Sunday, 7 August 2016

Paul Pogba: How does he fit into Mourinho's plan?

Paul Pogba's talent has been in evidence for years- that was why the Reds signed him from Le Havre in 2009 when he had already captained France's Under 16 team.

Now 23, he has a tendency to drift in and out of matches - he was not a consistent perfomer at Euro 2016 and did not appear to relish the deeper role given to him by coach Didier Deschamps when France lost to Portugal in the final.

Pogba is not the finished article but the promise United first identified seven years ago is showing signs of being fulfilled, more than enough to persuade the club to potentially pay such a massive fee.

It is tempting to say that if a club spend going on £100 million on a single player, the system fits around him, not the other way round, but modern football does not usually work like that.

Even the best players can struggle without a structure or if they are played out of position.

It is still a source of bewilderment to staff at United as to why Angel Di Maria was so chronically alienated by former manager Van Gaal.

The previous record signing at £59.7 million was used as a holding midfielder or wing-back by the bizarre Dutchman having begun his Old Trafford career with three goals and three assists from his favoured offensive position.

Pogba is a rarity in the modern game in that he is capable of both attack and defence, he is quick, has energy and can tackle.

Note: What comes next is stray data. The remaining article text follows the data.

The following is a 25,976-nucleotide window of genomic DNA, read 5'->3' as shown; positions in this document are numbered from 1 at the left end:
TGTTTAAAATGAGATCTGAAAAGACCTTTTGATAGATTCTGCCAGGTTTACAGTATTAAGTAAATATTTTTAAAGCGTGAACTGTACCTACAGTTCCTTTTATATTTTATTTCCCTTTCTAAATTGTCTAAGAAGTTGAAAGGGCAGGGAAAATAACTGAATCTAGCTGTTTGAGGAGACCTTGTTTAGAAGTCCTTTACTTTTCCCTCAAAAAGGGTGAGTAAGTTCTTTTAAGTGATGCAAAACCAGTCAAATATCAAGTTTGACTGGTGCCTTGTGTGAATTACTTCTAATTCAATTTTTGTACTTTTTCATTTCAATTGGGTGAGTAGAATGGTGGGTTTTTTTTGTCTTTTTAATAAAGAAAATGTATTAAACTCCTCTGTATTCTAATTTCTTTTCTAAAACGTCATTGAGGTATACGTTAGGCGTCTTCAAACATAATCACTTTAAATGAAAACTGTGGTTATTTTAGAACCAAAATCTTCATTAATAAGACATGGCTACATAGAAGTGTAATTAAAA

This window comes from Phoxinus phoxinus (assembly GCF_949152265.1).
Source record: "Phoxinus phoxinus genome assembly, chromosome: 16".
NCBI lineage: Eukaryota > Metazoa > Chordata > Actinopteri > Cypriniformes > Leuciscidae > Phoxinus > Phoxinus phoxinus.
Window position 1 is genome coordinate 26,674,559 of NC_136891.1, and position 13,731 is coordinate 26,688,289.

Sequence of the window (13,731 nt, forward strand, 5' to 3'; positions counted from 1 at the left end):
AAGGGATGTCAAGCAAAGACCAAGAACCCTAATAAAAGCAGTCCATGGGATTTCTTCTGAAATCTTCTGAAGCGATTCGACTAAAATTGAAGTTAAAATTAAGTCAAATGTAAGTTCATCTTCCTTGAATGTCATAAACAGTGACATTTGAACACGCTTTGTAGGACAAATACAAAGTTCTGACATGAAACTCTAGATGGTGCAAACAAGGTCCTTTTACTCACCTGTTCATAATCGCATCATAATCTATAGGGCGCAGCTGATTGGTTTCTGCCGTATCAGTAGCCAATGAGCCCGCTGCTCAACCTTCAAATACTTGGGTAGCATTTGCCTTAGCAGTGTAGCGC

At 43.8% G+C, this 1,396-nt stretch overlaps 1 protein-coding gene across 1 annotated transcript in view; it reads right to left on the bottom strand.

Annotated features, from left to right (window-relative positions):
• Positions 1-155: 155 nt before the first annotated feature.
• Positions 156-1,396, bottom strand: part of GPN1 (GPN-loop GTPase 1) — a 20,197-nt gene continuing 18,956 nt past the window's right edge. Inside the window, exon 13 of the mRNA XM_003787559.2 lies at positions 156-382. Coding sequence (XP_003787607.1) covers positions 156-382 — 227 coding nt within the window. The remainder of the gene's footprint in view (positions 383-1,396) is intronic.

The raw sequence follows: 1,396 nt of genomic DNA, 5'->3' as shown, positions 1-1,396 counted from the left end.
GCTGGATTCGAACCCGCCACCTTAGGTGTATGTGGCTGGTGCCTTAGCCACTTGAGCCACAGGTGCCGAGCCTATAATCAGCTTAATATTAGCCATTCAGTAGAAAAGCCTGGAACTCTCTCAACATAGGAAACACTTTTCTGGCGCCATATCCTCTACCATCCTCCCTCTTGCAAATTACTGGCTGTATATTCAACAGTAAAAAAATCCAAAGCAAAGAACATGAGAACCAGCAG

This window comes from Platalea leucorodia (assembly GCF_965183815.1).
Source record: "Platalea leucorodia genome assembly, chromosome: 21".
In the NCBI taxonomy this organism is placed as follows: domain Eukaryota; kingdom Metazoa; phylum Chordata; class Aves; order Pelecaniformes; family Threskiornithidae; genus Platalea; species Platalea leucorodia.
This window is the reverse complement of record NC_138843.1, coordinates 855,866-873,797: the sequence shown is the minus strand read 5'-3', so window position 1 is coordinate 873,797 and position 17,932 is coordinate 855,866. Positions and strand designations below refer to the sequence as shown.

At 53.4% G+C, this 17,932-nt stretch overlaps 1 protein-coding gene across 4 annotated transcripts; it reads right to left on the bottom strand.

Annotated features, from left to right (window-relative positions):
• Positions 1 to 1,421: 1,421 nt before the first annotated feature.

Though not a prolific scorer, his average of one goal every five games suggests he will be an attacking threat.

In short, he is the kind of player United have lacked since Roy Keane left in 2005 but without the fiery temper.
Mourinho will surely put him in the centre of his midfield and set his side up from there. 


Wayne Rooney, for all his attributes, is no speed merchant.

Anthony Martial, Marcus Rashford, Jesse Lingard and Memphis Depay definitely are, making them better suited to wide positions.
If the plan is to play Henrikh Mkhitaryan wide, or deeper in midfield, there is an obvious place in the side for Rooney at number 10. 


But is that going to get the best out of the talented Armenian? Mourinho likes his central midfield to contain aggressive, athletic players such as Claude Makelele and Michael Essien in his first stint at Chelsea.

Pogba is in that mould. 

Morgan Schneiderlin and Daley Blind could work effectively alongside him.
If that happens, the uncertainty over Rooney will persist. 

That the questions and doubts are so numerous come as a result of both our fifth-placed finish and the often awful performances that contributed to it.

Until they wake from the post-Ferguson slumber, the minutely forensic analysis of United and our players will go on.






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